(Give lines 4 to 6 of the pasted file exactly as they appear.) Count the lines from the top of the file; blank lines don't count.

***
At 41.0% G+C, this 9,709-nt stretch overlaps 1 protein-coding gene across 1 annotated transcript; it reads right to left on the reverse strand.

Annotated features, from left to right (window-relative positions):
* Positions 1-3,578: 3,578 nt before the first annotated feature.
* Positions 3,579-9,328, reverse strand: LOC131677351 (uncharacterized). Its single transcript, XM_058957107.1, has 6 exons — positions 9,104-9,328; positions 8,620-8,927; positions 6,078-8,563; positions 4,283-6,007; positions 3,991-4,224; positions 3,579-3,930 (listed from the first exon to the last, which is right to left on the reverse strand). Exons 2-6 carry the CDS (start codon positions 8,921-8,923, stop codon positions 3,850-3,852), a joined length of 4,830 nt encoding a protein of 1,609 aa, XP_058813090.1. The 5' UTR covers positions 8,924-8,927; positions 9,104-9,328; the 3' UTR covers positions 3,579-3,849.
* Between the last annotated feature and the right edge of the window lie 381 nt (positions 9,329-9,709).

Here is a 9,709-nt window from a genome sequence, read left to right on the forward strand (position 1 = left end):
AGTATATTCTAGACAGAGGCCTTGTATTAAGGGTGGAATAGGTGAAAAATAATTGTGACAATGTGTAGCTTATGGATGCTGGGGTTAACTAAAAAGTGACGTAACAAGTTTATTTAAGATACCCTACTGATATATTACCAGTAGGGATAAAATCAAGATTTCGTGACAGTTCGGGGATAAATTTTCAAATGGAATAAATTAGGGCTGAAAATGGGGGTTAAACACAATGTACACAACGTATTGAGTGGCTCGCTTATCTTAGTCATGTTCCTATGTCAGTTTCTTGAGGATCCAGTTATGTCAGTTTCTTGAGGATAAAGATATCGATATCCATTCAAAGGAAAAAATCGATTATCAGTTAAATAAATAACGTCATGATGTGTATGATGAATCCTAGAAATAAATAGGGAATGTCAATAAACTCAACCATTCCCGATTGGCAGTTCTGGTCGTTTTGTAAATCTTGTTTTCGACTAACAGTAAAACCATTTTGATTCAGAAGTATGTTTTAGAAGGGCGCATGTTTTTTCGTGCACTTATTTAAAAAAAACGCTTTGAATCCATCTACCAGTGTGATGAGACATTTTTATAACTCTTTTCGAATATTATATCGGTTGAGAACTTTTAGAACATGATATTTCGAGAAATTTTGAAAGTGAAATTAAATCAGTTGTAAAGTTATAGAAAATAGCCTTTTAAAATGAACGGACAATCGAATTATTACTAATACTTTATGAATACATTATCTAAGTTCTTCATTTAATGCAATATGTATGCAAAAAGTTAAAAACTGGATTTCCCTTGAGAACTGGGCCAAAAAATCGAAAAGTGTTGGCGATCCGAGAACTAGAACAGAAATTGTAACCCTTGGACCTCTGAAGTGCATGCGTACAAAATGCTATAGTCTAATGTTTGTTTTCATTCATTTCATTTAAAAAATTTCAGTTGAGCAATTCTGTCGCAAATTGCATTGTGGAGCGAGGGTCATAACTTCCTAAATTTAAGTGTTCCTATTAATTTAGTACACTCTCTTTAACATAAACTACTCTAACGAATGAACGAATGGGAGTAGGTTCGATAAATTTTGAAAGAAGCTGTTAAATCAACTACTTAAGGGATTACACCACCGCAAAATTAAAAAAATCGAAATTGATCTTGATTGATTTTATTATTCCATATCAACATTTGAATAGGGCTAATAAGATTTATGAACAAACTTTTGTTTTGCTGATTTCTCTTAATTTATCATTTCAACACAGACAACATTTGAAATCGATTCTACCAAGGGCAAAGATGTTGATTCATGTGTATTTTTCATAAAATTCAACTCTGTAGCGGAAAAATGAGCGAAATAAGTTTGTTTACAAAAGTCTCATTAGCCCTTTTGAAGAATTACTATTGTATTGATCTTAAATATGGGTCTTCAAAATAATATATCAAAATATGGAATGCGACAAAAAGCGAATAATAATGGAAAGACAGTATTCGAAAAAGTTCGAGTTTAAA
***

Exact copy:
* Positions 3,579-9,328, reverse strand: LOC131677351 (uncharacterized). Its single transcript, XM_058957107.1, has 6 exons — positions 9,104-9,328; positions 8,620-8,927; positions 6,078-8,563; positions 4,283-6,007; positions 3,991-4,224; positions 3,579-3,930 (listed from the first exon to the last, which is right to left on the reverse strand). Exons 2-6 carry the CDS (start codon positions 8,921-8,923, stop codon positions 3,850-3,852), a joined length of 4,830 nt encoding a protein of 1,609 aa, XP_058813090.1. The 5' UTR covers positions 8,924-8,927; positions 9,104-9,328; the 3' UTR covers positions 3,579-3,849.
* Between the last annotated feature and the right edge of the window lie 381 nt (positions 9,329-9,709).

Here is a 9,709-nt window from a genome sequence, read left to right on the forward strand (position 1 = left end):